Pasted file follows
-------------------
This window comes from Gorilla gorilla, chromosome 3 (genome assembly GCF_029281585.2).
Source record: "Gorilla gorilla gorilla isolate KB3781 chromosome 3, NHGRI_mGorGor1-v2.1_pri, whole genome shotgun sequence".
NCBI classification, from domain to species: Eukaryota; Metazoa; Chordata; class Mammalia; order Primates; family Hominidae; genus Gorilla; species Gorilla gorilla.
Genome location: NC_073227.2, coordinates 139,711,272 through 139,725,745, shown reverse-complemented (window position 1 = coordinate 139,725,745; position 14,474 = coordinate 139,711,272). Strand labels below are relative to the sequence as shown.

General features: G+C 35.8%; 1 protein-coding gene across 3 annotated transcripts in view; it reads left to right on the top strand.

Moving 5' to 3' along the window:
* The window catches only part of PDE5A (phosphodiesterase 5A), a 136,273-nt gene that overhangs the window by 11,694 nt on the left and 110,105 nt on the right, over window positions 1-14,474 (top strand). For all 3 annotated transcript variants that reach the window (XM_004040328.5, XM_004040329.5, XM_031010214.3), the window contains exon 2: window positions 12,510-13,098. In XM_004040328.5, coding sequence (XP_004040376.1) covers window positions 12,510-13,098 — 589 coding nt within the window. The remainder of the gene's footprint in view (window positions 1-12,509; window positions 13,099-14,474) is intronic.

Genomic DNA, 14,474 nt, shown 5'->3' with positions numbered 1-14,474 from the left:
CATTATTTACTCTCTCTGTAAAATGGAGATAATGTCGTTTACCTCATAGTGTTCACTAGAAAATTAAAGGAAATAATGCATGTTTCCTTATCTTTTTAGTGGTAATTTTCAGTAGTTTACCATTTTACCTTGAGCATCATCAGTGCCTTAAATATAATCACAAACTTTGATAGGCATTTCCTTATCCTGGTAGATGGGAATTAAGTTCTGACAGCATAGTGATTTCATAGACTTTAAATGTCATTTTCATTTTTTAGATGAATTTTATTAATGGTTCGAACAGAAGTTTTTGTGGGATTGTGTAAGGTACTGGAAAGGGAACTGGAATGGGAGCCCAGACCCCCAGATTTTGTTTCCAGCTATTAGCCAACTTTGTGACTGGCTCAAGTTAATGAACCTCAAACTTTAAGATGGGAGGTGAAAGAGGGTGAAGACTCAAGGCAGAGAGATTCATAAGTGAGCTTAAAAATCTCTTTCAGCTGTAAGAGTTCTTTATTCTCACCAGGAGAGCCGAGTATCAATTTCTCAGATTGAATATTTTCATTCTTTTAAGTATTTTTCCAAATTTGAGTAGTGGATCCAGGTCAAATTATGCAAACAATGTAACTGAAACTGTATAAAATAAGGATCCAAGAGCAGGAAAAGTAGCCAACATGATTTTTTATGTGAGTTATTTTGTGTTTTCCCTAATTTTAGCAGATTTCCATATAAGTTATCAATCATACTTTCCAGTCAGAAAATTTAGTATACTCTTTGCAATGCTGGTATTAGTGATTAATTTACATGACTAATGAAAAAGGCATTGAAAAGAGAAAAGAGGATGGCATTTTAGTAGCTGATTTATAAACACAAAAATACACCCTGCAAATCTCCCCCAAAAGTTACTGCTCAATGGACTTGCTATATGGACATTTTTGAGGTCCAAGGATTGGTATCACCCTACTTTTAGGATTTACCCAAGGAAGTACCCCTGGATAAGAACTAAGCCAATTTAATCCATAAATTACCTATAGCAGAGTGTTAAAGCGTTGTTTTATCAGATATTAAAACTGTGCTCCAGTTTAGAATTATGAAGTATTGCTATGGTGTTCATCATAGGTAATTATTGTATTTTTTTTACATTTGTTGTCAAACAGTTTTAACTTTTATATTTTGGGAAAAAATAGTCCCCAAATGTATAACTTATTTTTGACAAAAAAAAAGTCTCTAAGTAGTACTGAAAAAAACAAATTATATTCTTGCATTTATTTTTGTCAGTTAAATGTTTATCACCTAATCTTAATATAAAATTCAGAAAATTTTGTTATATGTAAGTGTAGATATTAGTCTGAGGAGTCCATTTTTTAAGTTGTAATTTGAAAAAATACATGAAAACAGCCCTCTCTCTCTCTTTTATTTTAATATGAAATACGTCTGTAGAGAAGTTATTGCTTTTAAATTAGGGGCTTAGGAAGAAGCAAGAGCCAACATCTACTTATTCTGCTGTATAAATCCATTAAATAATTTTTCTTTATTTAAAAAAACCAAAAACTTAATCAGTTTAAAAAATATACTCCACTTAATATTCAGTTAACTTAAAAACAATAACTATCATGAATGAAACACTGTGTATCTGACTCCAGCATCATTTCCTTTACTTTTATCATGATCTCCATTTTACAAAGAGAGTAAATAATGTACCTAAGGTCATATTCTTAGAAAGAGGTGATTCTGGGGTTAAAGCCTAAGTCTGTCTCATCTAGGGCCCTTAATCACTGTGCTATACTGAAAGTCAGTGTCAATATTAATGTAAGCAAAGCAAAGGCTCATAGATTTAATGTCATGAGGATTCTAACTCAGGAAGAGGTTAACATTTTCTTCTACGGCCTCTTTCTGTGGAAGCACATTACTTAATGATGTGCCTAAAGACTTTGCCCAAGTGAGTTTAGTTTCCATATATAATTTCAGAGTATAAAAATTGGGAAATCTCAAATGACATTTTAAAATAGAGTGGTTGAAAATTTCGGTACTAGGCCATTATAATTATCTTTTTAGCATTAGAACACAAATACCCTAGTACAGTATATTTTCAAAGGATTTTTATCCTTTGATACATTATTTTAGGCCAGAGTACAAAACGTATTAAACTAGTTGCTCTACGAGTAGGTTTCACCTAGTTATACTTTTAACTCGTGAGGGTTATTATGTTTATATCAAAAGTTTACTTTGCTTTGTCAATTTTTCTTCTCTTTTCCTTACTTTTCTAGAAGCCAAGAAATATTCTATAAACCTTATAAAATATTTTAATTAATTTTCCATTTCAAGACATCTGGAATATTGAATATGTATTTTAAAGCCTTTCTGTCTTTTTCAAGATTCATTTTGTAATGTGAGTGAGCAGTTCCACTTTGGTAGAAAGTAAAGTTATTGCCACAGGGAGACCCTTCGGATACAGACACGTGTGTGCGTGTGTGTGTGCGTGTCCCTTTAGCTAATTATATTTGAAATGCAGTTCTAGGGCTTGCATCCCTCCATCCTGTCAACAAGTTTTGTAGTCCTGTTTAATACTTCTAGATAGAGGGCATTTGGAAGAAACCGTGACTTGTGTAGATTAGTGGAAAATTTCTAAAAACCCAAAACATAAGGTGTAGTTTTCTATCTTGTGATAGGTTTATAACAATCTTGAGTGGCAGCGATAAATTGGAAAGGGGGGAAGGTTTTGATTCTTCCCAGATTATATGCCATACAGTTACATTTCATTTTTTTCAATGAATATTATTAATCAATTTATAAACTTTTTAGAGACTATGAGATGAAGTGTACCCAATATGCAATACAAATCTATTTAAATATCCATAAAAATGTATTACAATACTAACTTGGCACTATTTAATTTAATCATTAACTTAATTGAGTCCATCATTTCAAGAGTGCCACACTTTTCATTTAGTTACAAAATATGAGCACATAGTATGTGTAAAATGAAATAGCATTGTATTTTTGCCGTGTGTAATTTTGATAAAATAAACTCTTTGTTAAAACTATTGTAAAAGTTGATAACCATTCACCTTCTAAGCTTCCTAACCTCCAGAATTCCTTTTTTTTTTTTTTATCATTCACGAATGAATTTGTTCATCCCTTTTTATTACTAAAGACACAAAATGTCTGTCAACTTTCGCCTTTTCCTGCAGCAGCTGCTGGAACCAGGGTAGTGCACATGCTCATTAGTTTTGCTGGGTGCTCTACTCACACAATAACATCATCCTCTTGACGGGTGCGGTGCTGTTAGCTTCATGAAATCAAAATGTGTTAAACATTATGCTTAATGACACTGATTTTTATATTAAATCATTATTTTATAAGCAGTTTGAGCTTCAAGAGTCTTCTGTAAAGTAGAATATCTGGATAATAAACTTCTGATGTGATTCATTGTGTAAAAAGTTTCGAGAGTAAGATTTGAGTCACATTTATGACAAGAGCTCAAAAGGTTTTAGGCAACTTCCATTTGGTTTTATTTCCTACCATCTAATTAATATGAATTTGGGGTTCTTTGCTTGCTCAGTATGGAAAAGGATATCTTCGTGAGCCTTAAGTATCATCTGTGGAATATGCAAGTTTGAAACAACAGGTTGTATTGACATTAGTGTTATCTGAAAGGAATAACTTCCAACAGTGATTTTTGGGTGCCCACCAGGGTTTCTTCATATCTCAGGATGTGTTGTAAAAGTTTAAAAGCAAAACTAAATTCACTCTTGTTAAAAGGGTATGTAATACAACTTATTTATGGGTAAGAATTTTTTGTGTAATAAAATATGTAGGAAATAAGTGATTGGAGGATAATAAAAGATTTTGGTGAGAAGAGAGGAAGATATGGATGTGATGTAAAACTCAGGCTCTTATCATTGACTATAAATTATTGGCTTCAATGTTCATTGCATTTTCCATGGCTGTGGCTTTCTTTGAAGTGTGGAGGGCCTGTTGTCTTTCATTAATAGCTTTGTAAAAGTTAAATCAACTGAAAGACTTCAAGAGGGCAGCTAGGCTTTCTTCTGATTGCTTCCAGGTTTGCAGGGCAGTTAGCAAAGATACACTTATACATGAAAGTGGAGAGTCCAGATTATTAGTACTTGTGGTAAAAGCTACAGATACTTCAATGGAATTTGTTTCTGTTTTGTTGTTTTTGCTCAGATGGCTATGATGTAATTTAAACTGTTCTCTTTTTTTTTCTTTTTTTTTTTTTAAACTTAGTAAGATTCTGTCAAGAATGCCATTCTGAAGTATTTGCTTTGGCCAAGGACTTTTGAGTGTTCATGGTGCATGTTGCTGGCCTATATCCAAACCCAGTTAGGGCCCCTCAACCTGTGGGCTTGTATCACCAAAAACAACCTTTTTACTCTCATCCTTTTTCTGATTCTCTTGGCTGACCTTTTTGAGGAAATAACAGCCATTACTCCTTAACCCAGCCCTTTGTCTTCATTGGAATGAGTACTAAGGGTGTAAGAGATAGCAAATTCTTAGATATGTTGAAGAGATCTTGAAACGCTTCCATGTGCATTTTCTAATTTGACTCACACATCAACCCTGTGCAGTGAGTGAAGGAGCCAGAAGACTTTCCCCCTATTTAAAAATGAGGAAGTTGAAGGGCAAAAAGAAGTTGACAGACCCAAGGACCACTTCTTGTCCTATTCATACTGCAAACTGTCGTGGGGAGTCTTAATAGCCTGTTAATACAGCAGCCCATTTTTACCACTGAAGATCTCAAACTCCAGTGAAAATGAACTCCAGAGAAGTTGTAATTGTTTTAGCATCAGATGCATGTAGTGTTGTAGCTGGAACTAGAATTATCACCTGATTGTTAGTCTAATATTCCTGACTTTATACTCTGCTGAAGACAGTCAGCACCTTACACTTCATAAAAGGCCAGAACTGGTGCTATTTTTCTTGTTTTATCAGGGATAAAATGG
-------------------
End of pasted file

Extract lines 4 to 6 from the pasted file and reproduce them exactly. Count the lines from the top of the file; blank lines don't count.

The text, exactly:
Genome location: NC_073227.2, coordinates 139,711,272 through 139,725,745, shown reverse-complemented (window position 1 = coordinate 139,725,745; position 14,474 = coordinate 139,711,272). Strand labels below are relative to the sequence as shown.

General features: G+C 35.8%; 1 protein-coding gene across 3 annotated transcripts in view; it reads left to right on the top strand.

Moving 5' to 3' along the window: